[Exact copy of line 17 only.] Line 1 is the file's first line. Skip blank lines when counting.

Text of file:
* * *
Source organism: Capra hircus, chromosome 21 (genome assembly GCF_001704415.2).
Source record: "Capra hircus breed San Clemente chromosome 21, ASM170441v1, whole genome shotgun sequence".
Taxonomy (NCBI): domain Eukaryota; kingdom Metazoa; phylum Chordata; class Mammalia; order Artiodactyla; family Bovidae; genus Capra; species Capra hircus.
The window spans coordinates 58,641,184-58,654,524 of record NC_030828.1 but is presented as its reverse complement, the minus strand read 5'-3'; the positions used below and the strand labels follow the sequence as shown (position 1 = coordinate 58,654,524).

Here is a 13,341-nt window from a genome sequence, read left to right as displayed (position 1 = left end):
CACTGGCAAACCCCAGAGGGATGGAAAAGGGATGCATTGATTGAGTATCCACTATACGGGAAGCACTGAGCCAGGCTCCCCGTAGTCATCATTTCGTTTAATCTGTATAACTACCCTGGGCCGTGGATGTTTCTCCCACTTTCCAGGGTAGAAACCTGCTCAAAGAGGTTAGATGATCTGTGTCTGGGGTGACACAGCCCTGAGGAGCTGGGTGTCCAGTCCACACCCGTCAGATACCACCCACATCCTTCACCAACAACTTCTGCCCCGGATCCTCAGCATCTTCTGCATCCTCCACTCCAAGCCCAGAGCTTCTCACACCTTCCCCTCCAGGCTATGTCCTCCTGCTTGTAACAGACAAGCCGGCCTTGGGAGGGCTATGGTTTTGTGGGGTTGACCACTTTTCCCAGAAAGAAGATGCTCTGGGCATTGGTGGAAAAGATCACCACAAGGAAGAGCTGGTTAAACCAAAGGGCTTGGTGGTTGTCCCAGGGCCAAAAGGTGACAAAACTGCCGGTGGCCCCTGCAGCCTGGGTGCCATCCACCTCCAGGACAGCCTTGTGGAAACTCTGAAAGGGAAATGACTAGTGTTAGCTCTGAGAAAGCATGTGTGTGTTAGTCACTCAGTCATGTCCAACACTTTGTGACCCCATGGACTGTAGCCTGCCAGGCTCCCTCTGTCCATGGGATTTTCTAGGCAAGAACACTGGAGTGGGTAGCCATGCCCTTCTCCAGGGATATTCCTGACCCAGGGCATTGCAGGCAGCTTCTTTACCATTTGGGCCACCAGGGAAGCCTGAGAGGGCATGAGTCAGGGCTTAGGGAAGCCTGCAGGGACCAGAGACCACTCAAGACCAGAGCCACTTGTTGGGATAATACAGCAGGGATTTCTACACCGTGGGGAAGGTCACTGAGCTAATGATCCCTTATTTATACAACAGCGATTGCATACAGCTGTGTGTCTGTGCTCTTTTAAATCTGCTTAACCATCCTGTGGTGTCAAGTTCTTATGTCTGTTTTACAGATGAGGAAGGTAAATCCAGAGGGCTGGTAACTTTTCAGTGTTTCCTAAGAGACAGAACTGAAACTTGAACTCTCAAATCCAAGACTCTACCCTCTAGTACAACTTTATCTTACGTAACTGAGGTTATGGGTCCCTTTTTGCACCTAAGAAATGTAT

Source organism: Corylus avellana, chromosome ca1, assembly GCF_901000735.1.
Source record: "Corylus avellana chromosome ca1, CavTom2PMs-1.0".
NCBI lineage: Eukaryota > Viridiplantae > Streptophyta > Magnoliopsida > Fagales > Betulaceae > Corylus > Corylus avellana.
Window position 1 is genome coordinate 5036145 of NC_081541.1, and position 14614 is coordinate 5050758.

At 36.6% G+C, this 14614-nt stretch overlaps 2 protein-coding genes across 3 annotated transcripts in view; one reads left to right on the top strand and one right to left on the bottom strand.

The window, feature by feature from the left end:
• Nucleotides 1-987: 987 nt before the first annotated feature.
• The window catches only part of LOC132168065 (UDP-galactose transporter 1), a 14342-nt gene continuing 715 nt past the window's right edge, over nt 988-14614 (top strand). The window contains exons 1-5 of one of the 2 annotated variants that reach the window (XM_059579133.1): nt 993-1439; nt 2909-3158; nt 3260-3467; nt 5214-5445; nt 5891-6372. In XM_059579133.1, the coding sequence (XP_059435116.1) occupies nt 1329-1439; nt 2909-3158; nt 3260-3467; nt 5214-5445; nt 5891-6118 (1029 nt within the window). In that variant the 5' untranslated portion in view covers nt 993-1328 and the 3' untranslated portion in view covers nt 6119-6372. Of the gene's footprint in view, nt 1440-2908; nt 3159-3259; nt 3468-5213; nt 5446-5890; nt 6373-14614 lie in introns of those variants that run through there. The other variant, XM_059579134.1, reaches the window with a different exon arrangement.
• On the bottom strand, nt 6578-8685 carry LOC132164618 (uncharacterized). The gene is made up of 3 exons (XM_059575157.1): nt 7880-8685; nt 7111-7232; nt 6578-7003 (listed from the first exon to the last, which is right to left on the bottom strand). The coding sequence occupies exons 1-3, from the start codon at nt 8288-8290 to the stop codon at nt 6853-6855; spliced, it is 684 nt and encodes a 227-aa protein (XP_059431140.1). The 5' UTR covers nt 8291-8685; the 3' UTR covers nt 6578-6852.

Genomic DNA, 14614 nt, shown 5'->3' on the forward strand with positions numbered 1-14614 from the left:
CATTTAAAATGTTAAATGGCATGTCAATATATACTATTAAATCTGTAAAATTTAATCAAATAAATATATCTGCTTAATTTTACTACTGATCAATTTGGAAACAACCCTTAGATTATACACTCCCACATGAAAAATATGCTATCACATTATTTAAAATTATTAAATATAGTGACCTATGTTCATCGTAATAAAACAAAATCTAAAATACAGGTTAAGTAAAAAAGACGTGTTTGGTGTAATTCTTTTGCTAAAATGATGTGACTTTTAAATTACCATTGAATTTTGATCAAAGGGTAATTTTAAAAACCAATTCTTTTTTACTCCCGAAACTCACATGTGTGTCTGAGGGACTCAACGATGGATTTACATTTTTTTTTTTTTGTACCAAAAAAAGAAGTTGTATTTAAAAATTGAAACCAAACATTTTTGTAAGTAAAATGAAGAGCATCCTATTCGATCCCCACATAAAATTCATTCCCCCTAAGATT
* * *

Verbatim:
CATTTAAAATGTTAAATGGCATGTCAATATATACTATTAAATCTGTAAAATTTAATCAAATAAATATATCTGCTTAATTTTACTACTGATCAATTTGGAAACAACCCTTAGATTATACACTCCCACATGAAAAATATGCTATCACATTATTTAAAATTATTAAATATAGTGACCTATGTTCATCGTAATAAAACAAAATCTAAAATACAGGTTAAGTAAAAAAGACGTGTTTGGTGTAATTCTTTTGCTAAAATGATGTGACTTTTAAATTACCATTGAATTTTGATCAAAGGGTAATTTTAAAAACCAATTCTTTTTTACTCCCGAAACTCACATGTGTGTCTGAGGGACTCAACGATGGATTTACATTTTTTTTTTTTTGTACCAAAAAAAGAAGTTGTATTTAAAAATTGAAACCAAACATTTTTGTAAGTAAAATGAAGAGCATCCTATTCGATCCCCACATAAAATTCATTCCCCCTAAGATT